Everything about Plastisol
Coatings come in many forms, and use a variety of chemical compositions, all delivering different properties and benefits. One of the more common coatings in use today is Plastisol, which is known for having very high levels of corrosion resistance and forming a tough, practically indestructible coating on anything it is applied to.
As one of the most durable coatings available today, Plastisol has a lot to recommend, but as with any coating, it is important to understand the details to know why it should be a choice for any project.
What is Plastisol?
Plastisol is a mix of chemicals that in its uncured state is a thick, viscous liquid. It contains a polymer, usually polyvinyl chloride, also known as PVC, along with a plasticizing compound that gives it the flexibility during curing and additives and coloring.
When cured, it has a rubbery feel, forming a thick, resilient protective coating. It is available in a wide choice of colors to suit specific projects and can be applied either by spraying it onto an object, or through a dipping process.
Plastisol requires heating to cure, and once that process is complete, offers excellent protection with an extremely durable finish.
Why Choose Plastisol?
Plastisol brings a range of benefits to any project. We have already mentioned just how hardwearing it is as a protective coating, and that it is highly resistant to corrosion, but it has much more to offer as a coating.
Plastisol is chemically inert once cured, meaning it doesn’t react to chemicals and is an excellent option for environments where chemical contamination is possible. In addition, the thick coating is non-conductive, making it highly resistant to electrical damage too.
In addition to chemicals and corrosion resistance, Plastisol is also resistant to organic contamination, resisting mold and mildew growth, and is unaffected by moisture too. It is virtually unbreakable by impact, and if used across the entire surface of an object, forms an almost impenetrable shell to protect the item in almost any environment.
In areas of high temperature or humidity, Plastisol can not only handle the environment itself but prevent issues with organic growth that can plague other coatings. It is the combination of exceptional protection and environmental resilience that makes Plastisol such a useful option when looking for protective coatings.
With safe operating in temperatures ranging from -35°F to 200°F, there are few environments that it cannot manage. Built to last, plastisol is a fit and forget coating, usually lasting the lifetime of the object it is applied too, and because it is a cost-effective coating, is ideal for products of all kinds at all budgets.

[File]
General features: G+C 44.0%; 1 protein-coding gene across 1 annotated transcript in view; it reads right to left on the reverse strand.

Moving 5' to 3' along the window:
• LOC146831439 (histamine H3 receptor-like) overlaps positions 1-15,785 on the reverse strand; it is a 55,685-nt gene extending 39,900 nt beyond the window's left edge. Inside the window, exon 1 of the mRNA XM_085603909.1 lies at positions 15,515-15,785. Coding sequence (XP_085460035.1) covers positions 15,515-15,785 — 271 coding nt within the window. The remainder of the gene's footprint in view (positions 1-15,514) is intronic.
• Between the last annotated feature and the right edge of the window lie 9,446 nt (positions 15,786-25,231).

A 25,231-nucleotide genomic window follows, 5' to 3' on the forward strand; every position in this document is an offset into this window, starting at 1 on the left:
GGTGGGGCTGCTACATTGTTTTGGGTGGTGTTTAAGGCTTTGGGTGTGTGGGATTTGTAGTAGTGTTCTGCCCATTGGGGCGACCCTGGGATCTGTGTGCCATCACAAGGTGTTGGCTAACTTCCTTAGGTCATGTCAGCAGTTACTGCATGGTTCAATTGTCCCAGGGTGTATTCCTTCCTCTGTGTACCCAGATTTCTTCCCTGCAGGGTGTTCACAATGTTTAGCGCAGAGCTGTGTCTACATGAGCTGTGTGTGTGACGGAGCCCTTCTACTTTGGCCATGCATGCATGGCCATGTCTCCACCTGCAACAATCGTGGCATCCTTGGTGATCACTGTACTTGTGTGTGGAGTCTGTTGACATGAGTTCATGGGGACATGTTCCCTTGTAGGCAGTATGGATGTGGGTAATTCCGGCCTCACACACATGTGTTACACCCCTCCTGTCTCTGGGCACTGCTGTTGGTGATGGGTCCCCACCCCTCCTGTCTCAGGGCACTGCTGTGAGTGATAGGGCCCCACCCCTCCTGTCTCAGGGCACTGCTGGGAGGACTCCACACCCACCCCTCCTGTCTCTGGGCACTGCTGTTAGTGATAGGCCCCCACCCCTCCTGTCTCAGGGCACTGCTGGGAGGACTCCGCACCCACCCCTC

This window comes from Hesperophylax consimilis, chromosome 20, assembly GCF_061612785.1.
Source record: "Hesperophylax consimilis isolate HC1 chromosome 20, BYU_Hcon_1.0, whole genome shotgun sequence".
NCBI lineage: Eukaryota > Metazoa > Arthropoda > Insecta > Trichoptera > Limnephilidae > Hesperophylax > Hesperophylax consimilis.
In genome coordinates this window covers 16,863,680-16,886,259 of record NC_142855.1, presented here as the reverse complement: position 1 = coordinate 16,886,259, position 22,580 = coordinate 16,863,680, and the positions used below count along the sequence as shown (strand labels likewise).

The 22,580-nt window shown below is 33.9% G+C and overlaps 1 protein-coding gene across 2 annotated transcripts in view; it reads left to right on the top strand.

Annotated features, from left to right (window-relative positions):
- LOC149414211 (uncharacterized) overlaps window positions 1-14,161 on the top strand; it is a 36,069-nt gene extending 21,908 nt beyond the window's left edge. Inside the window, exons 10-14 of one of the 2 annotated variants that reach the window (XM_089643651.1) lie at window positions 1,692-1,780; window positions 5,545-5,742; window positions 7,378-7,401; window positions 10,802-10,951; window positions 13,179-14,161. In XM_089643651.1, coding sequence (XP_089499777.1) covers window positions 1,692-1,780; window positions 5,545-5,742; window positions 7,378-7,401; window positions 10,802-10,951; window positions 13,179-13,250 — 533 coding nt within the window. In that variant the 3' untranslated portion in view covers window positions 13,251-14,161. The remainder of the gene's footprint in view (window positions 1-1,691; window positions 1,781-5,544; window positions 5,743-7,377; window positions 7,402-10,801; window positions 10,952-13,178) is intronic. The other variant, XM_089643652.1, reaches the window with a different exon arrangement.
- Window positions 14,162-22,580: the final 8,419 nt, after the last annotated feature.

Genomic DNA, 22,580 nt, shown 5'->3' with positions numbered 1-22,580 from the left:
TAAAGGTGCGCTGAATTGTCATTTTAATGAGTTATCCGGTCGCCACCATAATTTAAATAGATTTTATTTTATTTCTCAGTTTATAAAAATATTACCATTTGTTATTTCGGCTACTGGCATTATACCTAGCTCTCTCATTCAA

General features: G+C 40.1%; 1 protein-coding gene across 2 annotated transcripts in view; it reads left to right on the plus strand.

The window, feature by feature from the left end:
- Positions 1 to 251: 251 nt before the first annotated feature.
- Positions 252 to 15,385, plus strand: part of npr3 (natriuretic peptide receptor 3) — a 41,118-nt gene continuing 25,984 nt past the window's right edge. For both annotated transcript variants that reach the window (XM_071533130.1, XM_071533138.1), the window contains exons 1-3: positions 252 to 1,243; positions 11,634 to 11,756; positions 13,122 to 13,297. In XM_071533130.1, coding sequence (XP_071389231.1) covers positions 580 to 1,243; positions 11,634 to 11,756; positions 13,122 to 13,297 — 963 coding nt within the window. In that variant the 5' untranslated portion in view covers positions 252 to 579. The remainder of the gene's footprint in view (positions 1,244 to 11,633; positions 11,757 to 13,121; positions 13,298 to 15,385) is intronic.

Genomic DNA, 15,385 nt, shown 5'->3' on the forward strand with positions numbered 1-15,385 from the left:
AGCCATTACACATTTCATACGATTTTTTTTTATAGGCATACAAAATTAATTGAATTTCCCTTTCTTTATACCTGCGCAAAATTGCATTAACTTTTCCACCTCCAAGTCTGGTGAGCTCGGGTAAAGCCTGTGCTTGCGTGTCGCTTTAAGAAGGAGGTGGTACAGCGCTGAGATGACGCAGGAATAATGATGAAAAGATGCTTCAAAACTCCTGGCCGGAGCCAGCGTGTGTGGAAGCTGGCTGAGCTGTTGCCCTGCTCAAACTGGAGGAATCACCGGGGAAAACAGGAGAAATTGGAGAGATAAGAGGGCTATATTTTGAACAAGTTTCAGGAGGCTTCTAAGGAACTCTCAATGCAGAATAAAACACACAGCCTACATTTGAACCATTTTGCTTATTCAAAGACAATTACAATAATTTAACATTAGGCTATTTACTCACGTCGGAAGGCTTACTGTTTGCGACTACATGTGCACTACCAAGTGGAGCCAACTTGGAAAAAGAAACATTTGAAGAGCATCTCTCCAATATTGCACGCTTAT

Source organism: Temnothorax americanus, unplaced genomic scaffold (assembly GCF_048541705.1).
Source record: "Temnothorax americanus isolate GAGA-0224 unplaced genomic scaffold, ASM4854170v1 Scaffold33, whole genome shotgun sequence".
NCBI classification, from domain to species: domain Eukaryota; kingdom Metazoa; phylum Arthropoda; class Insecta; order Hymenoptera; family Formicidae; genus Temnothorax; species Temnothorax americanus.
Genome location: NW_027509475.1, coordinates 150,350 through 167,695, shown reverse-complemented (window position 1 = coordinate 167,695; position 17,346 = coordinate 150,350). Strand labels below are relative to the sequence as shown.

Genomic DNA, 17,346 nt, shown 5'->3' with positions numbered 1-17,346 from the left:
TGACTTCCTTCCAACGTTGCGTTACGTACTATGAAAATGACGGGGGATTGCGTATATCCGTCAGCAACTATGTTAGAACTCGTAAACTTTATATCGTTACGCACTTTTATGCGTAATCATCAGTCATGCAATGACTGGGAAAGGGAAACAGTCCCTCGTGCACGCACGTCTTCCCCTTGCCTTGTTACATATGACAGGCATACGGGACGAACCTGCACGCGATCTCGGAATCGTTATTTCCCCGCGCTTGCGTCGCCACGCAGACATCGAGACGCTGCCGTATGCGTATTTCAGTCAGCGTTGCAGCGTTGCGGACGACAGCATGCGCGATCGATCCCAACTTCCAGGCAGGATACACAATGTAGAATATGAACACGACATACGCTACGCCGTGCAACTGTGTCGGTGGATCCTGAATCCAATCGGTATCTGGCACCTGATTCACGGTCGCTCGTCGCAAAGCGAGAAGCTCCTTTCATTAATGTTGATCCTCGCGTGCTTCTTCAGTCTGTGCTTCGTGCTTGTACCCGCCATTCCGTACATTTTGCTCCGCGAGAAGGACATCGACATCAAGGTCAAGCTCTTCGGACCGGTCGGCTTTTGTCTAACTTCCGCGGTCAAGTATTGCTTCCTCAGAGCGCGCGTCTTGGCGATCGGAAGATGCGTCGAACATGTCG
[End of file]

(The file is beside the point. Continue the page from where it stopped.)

Finally, because the Plastisol formula can be adjusted to suit specific applications, changing coloring, additives, and so on, it is extremely customizable. Whatever the texture, color or finish required, even matching to existing coatings on a project, Plastisol can deliver.
However, no product is perfect, and it is important to understand the limitations of Plastisol too. The key issue with Plastisol comes from the way that it is applied. Because it requires heat to cure, it cannot be used on materials or objects that cannot withstand those heat levels, which are somewhere between 300-400°F.
Plastisol also forms a thick coating, which is great for protection and provides great electrical insulation and more, however, it can be problematic for certain applications. It is possible to adjust the overall thickness of the Plastisol coating through temperature and speed adjustments during the coating process, it will always be a relatively thick finish that does not work for all situations.
How is Plastisol Applied?
From its liquid state, Plastisol can be applied by dipping the object, or the part that requires coating, into a bath of Plastisol, or it can be sprayed onto an object, although spraying is much less common in the industry.
Not only is Plastisol a cost-effective product, but because dipping can be automated, and integrated into production lines, it is extremely cost-effective to apply too. As the object or product is dipped into the bath of Plastisol, it forms an even layer on the object.
Once applied, Plastisol needs to be cured to form the incredibly tough protective coating that we required, and this involved heating the piece to between 300 and 400°F. Once cured, the coating bonds to the object and provides exceptional, long-term protection.
With the heat-curing process required, some materials are simply not suitable for Plastisol application, as they would melt or otherwise be compromised as the coating cures. However, for most metals and a variety of other materials, this simple, clean and cost-effective application process makes Plastisol a superb choice for a wide range of uses.
A flexible coating solution for almost any situation
The key attribute of Plastisol is perhaps not its immense strength, impact, chemical heat, and moisture resistance, nor its ability to avoid mold and mildew contamination, but the flexibility of the material to deliver the appearance and properties required.
Through additive choice, variations in the application process, and curing heat and times, Plastisol can be made to have almost any desired appearance. From color and texture to matte, sating or gloss, whatever fits the application is possible.
The technical protections are of course incredibly important, and a reason for Plastisol to be on any shortlist of coatings for a project during design, but the ability to match other finishes, or create a unique look to meet other design specifications also set it apart. The combination of that exceptional protection and customizability is what gives Plastisol such a wide range of applications, making it one of the most popular thermoset coatings in use today.